(New York Jewish Week) – In front of a crowd of 200 outside the United Nations, Navé Strauss described his cousin, Hagar — who loves traveling, trying new food, listening to Radiohead, and has three children, one of whom celebrated their 10th birthday on Oct. 6.
“Have I humanized it enough?” Strauss said. “Do you know this person? I’m sure you know this person. But she’s somewhere in Gaza and I don’t know where and I don’t know when I’m going to see her next.”
Like hundreds of other Israelis, Hagar and her three children are being held by Hamas, which took the captives when it invaded Israel from Gaza on Oct. 7, killing 1,400 and wounding thousands. At the gathering on Wednesday morning, relatives of the hostages pressed for their release and criticized the international response to the abductions.
Strauss, other family members of hostages and New York City politicians and Jewish leaders addressed the crowd, vowing to keep the hostages’ plight on the public agenda — and to prevent it from being subsumed by debate over the war between Hamas and Israel.
“I’m not interested in politics, I’m not interested in ‘othering,’” Strauss said. “There are children in danger.”
In all, Israel says it has notified the families of 199 hostages that their loved ones are in Gaza. Hamas says other terror groups operating in the territory are holding about 50 additional people. Hamas released footage of one of the captives on Monday, a video widely understood as a psychological ploy.
“We feel this viscerally in New York. We feel as if these children are our children,” said Manhattan Borough President Mark Levine, who is Jewish. “Because of their pain we will not be silent. We are demanding the immediate and unconditional release of the hostages.”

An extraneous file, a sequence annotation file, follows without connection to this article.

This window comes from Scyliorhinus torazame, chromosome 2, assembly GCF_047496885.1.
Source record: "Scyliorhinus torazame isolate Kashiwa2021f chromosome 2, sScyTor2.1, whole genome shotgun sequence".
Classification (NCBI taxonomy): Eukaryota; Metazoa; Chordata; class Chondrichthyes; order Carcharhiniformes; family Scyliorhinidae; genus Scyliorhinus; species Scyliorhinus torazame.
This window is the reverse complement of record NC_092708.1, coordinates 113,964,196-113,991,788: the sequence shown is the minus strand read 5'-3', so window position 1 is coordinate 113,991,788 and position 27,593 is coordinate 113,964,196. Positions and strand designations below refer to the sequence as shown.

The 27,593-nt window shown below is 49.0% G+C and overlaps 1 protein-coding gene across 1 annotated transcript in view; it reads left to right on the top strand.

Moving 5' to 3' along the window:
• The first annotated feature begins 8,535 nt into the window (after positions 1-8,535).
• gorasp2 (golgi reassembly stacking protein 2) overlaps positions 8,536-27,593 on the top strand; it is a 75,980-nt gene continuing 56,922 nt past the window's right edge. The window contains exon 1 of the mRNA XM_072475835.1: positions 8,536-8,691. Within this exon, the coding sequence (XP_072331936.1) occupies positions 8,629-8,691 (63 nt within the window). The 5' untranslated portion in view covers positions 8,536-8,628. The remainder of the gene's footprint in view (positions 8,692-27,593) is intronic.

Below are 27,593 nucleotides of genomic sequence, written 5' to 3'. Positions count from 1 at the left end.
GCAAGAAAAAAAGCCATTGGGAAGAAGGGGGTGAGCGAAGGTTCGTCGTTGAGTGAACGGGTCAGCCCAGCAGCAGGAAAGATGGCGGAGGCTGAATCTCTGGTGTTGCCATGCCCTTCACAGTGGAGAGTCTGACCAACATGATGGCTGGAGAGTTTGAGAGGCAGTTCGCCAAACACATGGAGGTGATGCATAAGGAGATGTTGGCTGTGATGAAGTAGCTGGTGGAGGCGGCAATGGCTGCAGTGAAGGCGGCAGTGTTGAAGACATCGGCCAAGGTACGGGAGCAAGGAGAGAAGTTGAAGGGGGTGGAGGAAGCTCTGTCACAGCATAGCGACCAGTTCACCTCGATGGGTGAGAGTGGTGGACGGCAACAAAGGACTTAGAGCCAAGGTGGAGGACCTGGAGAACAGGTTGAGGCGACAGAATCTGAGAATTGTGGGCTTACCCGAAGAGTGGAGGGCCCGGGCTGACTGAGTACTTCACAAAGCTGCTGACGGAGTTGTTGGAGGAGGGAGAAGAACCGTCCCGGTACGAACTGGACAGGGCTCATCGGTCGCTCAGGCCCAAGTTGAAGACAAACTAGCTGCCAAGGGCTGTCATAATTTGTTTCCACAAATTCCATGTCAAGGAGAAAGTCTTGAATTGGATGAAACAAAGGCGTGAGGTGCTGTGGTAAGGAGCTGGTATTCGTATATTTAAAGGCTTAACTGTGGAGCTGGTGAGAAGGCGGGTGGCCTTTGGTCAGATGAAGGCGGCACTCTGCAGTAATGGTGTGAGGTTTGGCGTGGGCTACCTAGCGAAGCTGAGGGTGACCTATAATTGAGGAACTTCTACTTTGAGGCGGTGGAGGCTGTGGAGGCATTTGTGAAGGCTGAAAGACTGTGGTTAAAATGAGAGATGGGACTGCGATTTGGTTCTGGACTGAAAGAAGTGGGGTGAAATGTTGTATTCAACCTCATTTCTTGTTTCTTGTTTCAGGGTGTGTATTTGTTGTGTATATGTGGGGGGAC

Flanked by students from the Ramaz School, an Orthodox day school in Manhattan, holding fliers with images of the captives, Levine said in Hebrew, “We’re not forgetting and we’re not giving up. We will do all we can to return them home in peace. We promise.”
Also at the rally at Dag Hammarskjöld Plaza were New York City Comptroller Brad Lander, who is Jewish; the chair of the City Council’s Jewish Caucus, Eric Dinowitz; other New York City lawmakers; and representatives of the New York Board of Rabbis, the Jewish Community Relations Council of New York, the UJA-Federation of New York and the American Jewish Committee’s New York chapter; and Shany Granot-Lubaton, a prominent Israeli activist.
Several speakers lamented that the hostage crisis hasn’t drawn harsher condemnations, decrying what they said was a double standard against Israel.
“Kidnapping is very straightforward. Somehow that message gets lost,” Dinowitz said. “In every generation we face strife and challenges, and in every generation there are people who question our simple right to exist.”
Levine compared the situation to the global outcry when Boko Haram terrorists abducted 276 girls in Nigeria in 2014, sparking a massive international response.
“Where is that level of outrage now?” he said. “Where are the government denunciations? Where is the clear messaging from the United Nations? Where’s the outrage on social media?”
Ahead of the protest, the Ramaz students led the crowd in a rendition of traditional Jewish songs calling for God to help those in distress and protect children. Attendees stood in a circle, some holding images of the hostages and Israeli flags. The conference wrapped up with the audience singing Israel’s national anthem, “Hatikvah.”
In the area around the plaza, fliers with photos of the captives and information about them were taped to streetlights and parking meters, part of an international campaign to raise awareness of the crisis.
Speakers largely did not address how Israel should conduct its war on Hamas or what the outcome of the fighting should be, though Strauss did suggest that arms should be laid down so that the hostage crisis could be addressed.
“There are actual human beings who are in danger right now,” Strauss told the crowd. “Drop the weapons, stop the fighting, prioritize the hostages.”